More than 100 countries ban meat with the additive, which is used by U.S. pig farmers to promote leanness but frequently poses an obstacle when it comes to exporting abroad. Washington has pressed successive Taiwanese administrations to lift the ban on meat from pigs given ractopamine-laced feed, but the issue has been highly charged in Taiwan, where politicians and industry groups have warned about adverse health affects of the additive.
After a landslide reelection this year and successfully eliminating the coronavirus domestically, Taiwanese President Tsai Ing-wen spent significant political capital lifting the ractopamine ban in September in a bid to smooth trade relations with the Trump administration and pave the way for a comprehensive bilateral trade deal. But the move sparked an outcry from Tsai's agricultural groups, parents and political opponents who vowed to launch a referendum over the decision.
On Friday, Premier Su Tseng-chang, a Tsai ally from the ruling Democratic Progressive Party (DPP), approached the rostrum to deliver an annual policy address shortly after 10 a.m. while flanked by party colleagues who anticipated trouble. Order quickly unraveled.
Videos showed lawmakers throwing pig organs at each other, while others engaged in more conventional shoving and boxing. Some lawmakers donned rain jackets. Others brawled in business suits soiled by what appeared to be bits of pig fat. Parliamentary staffers pleaded in vain for calm. KMT aides blew whistles and airhorns to heighten the atmosphere. One young lawmaker was put in a headlock.
Taiwan has a history of cameral chaos as legislators seek to demonstrate to constituents their, well, gutsiness. In 2004, a KMT legislator head-butted William Lai, the current vice president, and jabbed him in the stomach. In 2006, lawmaker Wang Shu-hui from the DPP snatched a written document that proposed direct transportation links to China and tried to swallow it so it would not pass; KMT opponents pulled on her hair to force her to spit it out. Chairs were thrown over a 2017 infrastructure bill.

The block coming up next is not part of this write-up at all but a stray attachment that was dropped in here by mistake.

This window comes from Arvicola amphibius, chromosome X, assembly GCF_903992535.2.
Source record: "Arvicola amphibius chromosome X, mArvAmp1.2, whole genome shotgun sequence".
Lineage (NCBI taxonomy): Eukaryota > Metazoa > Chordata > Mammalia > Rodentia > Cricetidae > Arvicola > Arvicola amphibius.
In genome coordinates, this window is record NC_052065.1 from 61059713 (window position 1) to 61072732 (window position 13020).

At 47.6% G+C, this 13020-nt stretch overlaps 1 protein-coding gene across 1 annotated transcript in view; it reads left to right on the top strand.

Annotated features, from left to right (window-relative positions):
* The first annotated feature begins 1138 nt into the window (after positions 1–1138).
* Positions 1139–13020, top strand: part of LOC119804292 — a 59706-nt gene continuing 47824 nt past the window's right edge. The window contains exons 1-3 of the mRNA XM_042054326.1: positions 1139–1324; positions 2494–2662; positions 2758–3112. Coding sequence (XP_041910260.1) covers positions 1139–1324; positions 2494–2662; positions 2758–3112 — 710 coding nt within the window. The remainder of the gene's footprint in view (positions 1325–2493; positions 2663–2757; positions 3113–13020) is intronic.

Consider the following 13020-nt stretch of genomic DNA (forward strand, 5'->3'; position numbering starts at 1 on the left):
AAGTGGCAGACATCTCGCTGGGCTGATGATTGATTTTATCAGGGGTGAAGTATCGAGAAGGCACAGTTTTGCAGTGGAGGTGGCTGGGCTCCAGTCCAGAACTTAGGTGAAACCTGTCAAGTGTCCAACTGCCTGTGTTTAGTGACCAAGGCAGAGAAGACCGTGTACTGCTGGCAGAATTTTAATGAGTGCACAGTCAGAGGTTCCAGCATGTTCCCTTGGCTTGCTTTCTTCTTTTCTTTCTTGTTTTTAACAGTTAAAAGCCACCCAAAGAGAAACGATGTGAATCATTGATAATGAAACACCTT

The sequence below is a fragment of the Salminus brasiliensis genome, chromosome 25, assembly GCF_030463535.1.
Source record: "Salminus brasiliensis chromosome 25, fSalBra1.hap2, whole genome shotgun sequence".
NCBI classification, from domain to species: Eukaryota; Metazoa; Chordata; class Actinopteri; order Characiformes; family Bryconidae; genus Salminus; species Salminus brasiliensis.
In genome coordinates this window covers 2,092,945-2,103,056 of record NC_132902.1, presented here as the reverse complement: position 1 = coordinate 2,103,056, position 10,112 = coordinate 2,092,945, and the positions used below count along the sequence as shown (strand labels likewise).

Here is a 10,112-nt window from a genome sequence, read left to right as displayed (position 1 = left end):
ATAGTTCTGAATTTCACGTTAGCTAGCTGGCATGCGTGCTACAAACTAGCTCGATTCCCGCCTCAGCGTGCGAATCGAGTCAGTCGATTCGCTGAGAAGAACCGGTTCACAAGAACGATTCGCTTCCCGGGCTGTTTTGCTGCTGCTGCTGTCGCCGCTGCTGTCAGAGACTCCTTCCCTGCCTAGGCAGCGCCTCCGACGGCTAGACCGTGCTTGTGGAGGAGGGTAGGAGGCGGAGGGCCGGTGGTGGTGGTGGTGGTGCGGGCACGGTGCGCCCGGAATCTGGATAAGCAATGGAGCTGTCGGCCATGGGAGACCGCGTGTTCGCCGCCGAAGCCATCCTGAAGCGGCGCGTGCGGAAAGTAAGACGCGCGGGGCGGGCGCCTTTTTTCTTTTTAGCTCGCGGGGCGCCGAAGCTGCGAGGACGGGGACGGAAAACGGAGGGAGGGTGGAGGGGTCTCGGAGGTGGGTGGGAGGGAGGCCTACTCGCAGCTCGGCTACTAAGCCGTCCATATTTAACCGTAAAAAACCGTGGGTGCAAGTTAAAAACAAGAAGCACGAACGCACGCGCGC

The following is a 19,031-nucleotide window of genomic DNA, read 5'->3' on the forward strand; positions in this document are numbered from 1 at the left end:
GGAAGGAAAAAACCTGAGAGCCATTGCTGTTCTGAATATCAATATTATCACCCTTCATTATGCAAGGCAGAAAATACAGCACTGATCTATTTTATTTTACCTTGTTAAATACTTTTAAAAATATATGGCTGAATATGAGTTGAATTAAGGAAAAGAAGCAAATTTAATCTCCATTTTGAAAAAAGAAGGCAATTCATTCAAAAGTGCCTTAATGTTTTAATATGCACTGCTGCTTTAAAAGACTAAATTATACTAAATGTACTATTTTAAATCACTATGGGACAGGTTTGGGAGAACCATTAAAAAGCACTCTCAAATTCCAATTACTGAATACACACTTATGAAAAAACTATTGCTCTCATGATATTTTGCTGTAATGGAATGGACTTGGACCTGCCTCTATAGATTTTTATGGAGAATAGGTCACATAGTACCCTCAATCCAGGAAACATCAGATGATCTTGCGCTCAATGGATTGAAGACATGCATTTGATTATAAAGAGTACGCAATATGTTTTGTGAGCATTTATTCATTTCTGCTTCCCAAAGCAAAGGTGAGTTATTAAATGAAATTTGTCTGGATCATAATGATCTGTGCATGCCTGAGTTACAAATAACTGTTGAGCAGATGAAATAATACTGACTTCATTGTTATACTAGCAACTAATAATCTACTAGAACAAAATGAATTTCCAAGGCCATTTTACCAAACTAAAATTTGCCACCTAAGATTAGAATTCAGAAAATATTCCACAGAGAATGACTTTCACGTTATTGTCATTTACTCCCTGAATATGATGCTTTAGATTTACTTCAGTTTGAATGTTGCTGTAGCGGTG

Lev Nachman, a PhD student at the University of California at Irvine and a Fulbright scholar who studies Taiwanese politics, said there is a "long history" of brawling in Taiwan's parliament and that older KMT voters who remember the fight scenes from decades ago might appreciate the display. Younger voters, he said, "would think it's an embarrassment."
But American pork imports, Nachman said, constituted the most controversial issue facing Tsai in a country with a keen sense of food safety, and the KMT wants to capitalize on that at midterm elections two years away.
"It's an embarrassment for Taiwan," he said. "But Taiwanese people absolutely care about this issue, and if there's one issue to go all-in on, this is it."
A 2019 study by political scientists Nathan Batto and Emily Beaulieu of Taiwan's Academia Sinica and the University of Kentucky found that Taiwanese voters generally viewed brawls negatively but that they were important ways to send signals to each party's die-hard supporters.
On Friday, Taiwanese reporters in the media gallery recorded blow-by-blow who had struck whom in the face, and who had slipped on the soiled carpet while trying to land a punch.
Amid the tumult, Su, the premier, soldiered on and finished his speech from an elevated podium, flanked by DPP loyalists in rain jackets.
As soon as he finished, he sat down and flashed a smile. Order was eventually restored, and aides cleaned the floor of entrails and a large placard that featured the English word "INEDIBLE" and the American flag.
Su's was the shortest policy address in Taiwanese history, according to Taiwan's United Daily News. It lasted five minutes.